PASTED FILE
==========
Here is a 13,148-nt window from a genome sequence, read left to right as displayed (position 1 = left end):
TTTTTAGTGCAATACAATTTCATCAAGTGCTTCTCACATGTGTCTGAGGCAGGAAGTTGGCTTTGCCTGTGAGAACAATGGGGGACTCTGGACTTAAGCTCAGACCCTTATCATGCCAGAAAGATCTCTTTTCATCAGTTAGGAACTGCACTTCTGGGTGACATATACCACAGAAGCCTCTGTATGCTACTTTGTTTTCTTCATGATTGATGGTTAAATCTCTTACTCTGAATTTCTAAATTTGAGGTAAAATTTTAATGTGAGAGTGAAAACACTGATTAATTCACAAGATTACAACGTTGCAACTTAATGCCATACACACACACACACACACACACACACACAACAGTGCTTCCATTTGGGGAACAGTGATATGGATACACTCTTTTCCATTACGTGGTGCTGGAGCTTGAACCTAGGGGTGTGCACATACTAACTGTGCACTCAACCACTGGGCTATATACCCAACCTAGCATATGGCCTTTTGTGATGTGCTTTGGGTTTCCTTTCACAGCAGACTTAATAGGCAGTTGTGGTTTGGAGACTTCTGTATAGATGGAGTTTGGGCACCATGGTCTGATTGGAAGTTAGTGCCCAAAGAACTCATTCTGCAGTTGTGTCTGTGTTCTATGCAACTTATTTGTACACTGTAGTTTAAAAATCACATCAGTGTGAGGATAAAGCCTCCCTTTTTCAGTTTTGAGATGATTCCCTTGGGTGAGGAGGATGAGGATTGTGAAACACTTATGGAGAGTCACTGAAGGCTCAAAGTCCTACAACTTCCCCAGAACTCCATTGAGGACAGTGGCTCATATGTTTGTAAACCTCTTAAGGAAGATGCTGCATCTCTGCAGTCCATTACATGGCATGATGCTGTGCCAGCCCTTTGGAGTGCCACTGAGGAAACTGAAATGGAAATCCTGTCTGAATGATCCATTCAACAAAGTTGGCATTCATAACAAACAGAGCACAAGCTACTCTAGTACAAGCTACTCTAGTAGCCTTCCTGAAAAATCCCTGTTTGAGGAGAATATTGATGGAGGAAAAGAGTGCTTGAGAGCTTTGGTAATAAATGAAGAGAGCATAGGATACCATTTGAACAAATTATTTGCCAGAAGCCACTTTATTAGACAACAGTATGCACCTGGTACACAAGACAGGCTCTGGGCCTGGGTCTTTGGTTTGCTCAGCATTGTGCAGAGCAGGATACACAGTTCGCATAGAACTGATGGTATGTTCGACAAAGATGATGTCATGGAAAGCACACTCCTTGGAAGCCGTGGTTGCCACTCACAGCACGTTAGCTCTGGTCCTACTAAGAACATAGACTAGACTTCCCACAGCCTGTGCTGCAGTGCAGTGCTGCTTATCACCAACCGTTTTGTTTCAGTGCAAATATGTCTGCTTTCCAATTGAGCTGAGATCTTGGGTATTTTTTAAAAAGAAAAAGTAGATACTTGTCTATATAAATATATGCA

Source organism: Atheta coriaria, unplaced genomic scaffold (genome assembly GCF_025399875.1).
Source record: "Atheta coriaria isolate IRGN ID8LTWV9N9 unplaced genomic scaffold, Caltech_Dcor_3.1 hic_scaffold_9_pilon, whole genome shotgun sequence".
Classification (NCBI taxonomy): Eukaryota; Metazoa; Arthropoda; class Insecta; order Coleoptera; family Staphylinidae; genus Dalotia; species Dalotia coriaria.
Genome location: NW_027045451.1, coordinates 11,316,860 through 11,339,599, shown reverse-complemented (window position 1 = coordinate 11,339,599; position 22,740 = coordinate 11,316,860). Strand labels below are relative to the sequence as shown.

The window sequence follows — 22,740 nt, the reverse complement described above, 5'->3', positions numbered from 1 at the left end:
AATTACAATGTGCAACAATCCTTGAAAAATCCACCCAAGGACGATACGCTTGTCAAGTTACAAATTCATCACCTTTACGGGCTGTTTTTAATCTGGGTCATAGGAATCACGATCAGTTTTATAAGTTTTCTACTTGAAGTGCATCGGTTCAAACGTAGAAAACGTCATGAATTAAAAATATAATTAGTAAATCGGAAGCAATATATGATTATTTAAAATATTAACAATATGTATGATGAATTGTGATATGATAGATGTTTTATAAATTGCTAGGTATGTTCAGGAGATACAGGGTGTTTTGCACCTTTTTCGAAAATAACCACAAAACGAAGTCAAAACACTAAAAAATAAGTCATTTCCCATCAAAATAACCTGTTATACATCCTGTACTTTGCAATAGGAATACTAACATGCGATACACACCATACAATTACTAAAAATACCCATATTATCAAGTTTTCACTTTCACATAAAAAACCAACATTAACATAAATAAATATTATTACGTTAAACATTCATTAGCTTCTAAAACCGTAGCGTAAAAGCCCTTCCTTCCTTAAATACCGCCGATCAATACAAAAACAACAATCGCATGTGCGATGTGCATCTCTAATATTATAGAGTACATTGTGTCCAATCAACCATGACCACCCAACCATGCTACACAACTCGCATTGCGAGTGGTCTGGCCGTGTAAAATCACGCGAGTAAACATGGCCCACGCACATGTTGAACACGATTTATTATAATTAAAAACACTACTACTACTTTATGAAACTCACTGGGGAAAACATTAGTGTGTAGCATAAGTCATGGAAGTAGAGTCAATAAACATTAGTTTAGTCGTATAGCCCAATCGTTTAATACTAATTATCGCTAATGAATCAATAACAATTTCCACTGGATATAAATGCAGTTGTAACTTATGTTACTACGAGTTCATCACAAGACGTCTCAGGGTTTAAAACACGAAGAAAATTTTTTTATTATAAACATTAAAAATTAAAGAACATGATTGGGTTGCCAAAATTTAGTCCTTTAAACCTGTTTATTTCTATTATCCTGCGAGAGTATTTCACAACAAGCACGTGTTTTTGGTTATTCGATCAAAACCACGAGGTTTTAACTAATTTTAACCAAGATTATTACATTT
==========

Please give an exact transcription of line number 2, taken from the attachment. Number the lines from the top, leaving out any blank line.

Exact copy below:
TTTTTAGTGCAATACAATTTCATCAAGTGCTTCTCACATGTGTCTGAGGCAGGAAGTTGGCTTTGCCTGTGAGAACAATGGGGGACTCTGGACTTAAGCTCAGACCCTTATCATGCCAGAAAGATCTCTTTTCATCAGTTAGGAACTGCACTTCTGGGTGACATATACCACAGAAGCCTCTGTATGCTACTTTGTTTTCTTCATGATTGATGGTTAAATCTCTTACTCTGAATTTCTAAATTTGAGGTAAAATTTTAATGTGAGAGTGAAAACACTGATTAATTCACAAGATTACAACGTTGCAACTTAATGCCATACACACACACACACACACACACACACACAACAGTGCTTCCATTTGGGGAACAGTGATATGGATACACTCTTTTCCATTACGTGGTGCTGGAGCTTGAACCTAGGGGTGTGCACATACTAACTGTGCACTCAACCACTGGGCTATATACCCAACCTAGCATATGGCCTTTTGTGATGTGCTTTGGGTTTCCTTTCACAGCAGACTTAATAGGCAGTTGTGGTTTGGAGACTTCTGTATAGATGGAGTTTGGGCACCATGGTCTGATTGGAAGTTAGTGCCCAAAGAACTCATTCTGCAGTTGTGTCTGTGTTCTATGCAACTTATTTGTACACTGTAGTTTAAAAATCACATCAGTGTGAGGATAAAGCCTCCCTTTTTCAGTTTTGAGATGATTCCCTTGGGTGAGGAGGATGAGGATTGTGAAACACTTATGGAGAGTCACTGAAGGCTCAAAGTCCTACAACTTCCCCAGAACTCCATTGAGGACAGTGGCTCATATGTTTGTAAACCTCTTAAGGAAGATGCTGCATCTCTGCAGTCCATTACATGGCATGATGCTGTGCCAGCCCTTTGGAGTGCCACTGAGGAAACTGAAATGGAAATCCTGTCTGAATGATCCATTCAACAAAGTTGGCATTCATAACAAACAGAGCACAAGCTACTCTAGTACAAGCTACTCTAGTAGCCTTCCTGAAAAATCCCTGTTTGAGGAGAATATTGATGGAGGAAAAGAGTGCTTGAGAGCTTTGGTAATAAATGAAGAGAGCATAGGATACCATTTGAACAAATTATTTGCCAGAAGCCACTTTATTAGACAACAGTATGCACCTGGTACACAAGACAGGCTCTGGGCCTGGGTCTTTGGTTTGCTCAGCATTGTGCAGAGCAGGATACACAGTTCGCATAGAACTGATGGTATGTTCGACAAAGATGATGTCATGGAAAGCACACTCCTTGGAAGCCGTGGTTGCCACTCACAGCACGTTAGCTCTGGTCCTACTAAGAACATAGACTAGACTTCCCACAGCCTGTGCTGCAGTGCAGTGCTGCTTATCACCAACCGTTTTGTTTCAGTGCAAATATGTCTGCTTTCCAATTGAGCTGAGATCTTGGGTATTTTTTAAAAAGAAAAAGTAGATACTTGTCTATATAAATATATGCA